barge and thrust

< Previous | Next >

GandalfMB

Senior Member
Bulgarian - Yellow Beach
Hello,
Can the two verbs be used as synonyms in this sentence: ''She barged/thrust past me without saying a word.''? They look similar in meaning to me. Also, can I say ''He stormed/rushed/thrust into my room.'', instead of ''He barged into my room.''? It should be possible. Which one sounds most natural to you?
 
  • suzi br

    Senior Member
    English / England
    I dont think you can use thrust to describe a normal range of human walking. Your examples sound odd, for sure, though the first one might work the second one sounds very wrong. I'd want to know WHAT he thrust into your room!
     

    sdgraham

    Senior Member
    USA English
    Since "thrust" is normally transitive, it doesn't work here since there's no object. It also implies goiing through or between something.

    "Barged" implies moving through people or obstacles and perhaps pushing them out of the way.

    "Stormed" implies some sort of speech or action more than just movement. It does not necessarily involve moving somebody out of the way.
     
    Last edited:

    Copyright

    Senior Member
    American English
    I am really sorry about mentioning ''thrust'' and I would like to apologize. Macmillan let me down again. It says that it can be used intransitively in this sense. I am very sorry :(.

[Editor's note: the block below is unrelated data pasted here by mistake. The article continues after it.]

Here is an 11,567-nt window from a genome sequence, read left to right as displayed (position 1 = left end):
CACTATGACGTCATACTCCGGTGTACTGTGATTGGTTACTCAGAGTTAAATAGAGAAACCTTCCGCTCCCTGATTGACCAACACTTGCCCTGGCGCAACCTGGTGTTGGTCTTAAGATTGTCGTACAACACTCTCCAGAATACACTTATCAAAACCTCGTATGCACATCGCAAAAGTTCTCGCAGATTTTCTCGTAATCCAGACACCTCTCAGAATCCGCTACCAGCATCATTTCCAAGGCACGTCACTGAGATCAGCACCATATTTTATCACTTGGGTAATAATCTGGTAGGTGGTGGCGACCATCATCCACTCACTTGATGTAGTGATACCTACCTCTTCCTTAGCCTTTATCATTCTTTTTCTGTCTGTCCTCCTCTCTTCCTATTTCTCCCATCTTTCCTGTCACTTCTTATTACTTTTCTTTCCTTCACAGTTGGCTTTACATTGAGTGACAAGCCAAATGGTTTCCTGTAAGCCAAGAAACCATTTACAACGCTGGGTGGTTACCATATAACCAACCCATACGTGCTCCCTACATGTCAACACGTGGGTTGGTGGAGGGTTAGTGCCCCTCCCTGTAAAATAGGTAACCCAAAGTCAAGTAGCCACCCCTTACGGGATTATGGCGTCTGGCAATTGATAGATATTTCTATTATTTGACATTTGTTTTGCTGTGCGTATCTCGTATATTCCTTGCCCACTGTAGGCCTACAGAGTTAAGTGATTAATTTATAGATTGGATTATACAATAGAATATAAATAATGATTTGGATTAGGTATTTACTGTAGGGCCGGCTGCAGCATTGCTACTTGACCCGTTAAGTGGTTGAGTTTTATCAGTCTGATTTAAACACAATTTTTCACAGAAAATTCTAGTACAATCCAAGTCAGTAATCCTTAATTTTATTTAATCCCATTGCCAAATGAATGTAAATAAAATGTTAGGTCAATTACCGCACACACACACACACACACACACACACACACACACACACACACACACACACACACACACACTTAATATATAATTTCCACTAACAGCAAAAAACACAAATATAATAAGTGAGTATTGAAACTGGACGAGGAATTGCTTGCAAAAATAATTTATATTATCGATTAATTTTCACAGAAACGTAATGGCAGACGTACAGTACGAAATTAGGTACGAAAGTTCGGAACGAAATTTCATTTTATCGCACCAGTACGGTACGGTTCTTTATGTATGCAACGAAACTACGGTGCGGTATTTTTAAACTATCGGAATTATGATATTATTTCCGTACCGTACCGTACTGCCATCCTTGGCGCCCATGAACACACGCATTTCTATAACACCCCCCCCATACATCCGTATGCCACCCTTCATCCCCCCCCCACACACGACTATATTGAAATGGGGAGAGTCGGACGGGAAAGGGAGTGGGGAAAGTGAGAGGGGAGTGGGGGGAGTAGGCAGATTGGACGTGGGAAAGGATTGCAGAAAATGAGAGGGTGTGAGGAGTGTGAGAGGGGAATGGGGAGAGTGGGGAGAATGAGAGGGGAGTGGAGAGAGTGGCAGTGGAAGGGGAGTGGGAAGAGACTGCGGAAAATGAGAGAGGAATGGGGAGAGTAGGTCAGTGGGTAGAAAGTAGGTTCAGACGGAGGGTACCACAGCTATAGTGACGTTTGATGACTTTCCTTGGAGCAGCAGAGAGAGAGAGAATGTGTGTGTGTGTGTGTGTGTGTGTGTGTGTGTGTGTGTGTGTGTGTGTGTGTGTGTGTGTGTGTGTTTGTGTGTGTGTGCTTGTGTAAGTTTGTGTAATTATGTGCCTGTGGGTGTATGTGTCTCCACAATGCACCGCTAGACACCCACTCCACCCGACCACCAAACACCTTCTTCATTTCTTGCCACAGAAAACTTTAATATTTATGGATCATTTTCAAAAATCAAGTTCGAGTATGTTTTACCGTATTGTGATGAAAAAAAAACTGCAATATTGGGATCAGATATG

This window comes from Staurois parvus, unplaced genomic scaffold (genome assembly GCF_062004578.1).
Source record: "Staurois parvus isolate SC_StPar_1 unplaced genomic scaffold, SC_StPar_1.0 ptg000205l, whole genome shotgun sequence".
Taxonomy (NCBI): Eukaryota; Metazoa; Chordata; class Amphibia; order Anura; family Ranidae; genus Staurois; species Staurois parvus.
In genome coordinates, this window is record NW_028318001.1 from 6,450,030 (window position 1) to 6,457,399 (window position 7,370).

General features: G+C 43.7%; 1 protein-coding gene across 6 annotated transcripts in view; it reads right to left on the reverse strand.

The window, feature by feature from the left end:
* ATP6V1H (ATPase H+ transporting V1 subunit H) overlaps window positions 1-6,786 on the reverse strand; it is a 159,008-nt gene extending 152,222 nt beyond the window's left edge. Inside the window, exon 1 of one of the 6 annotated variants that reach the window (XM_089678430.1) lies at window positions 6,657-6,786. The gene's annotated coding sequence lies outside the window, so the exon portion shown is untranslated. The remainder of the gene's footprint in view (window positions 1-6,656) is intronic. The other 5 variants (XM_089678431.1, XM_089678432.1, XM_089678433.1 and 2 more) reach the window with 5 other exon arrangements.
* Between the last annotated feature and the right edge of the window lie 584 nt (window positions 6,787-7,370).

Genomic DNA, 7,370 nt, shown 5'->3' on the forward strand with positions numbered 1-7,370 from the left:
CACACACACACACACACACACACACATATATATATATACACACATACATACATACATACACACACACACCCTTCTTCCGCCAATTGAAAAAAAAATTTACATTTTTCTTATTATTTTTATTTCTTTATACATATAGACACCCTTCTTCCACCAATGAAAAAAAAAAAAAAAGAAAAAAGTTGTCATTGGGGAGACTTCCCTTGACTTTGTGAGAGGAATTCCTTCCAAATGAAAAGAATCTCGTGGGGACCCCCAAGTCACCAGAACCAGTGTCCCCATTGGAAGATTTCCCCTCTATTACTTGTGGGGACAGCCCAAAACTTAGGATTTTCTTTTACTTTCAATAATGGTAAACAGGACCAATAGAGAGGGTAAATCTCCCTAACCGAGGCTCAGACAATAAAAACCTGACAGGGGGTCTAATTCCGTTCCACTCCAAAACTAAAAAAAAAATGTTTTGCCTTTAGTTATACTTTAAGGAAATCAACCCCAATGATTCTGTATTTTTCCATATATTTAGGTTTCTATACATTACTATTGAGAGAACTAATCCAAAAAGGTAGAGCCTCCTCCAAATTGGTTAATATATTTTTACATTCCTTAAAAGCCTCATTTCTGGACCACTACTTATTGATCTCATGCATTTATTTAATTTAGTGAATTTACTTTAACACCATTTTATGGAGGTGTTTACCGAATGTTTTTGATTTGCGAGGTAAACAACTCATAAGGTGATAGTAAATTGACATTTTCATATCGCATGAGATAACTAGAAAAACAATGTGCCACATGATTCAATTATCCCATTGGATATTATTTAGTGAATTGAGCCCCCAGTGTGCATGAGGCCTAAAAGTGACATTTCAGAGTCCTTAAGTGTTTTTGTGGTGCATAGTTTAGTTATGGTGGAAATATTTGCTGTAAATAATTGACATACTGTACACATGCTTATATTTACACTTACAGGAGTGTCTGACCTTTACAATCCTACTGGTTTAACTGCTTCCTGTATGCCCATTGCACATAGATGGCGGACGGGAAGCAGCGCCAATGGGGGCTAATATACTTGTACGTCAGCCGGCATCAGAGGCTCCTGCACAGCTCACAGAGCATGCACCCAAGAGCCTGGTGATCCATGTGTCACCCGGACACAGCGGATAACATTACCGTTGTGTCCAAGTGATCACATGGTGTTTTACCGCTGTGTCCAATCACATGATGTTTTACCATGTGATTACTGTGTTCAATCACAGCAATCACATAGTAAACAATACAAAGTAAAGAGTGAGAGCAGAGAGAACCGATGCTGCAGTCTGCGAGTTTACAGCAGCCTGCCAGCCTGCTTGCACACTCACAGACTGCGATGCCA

Don't be sorry. Nobody's upset, nobody's laughing, life goes on.
     

    e2efour

    Senior Member
    UK English
    To thrust past someone is a common enough variant of push past, at least in writing. Like push, it implies physical contact.
    But its use with other prepositions sounds literary or old-fashioned. On the other hand, it is often used to talk about someone giving birth.

    Words like barge and storm focus more on the suddenness or violence of the action.
     

    GandalfMB

    Senior Member
    Bulgarian - Yellow Beach
    An example by the WR dictionary: ''She thrust through the crowd until she was next to him.'' Thrust is transitive as already mentioned above. Would that sentence sound odd in everyday English? I think so.
     

    sdgraham

    Senior Member
    USA English
    An example by the WR dictionary: ''She thrust through the crowd until she was next to him.'' Thrust is transitive as already mentioned above. Would that sentence sound odd in everyday English? I think so.
    :thumbsup:
    I would expect "She thrust herself through the crowd," but perhaps the author considered the "herself) to be "understood."

    [cross-posted]
     
    < Previous | Next >
    Top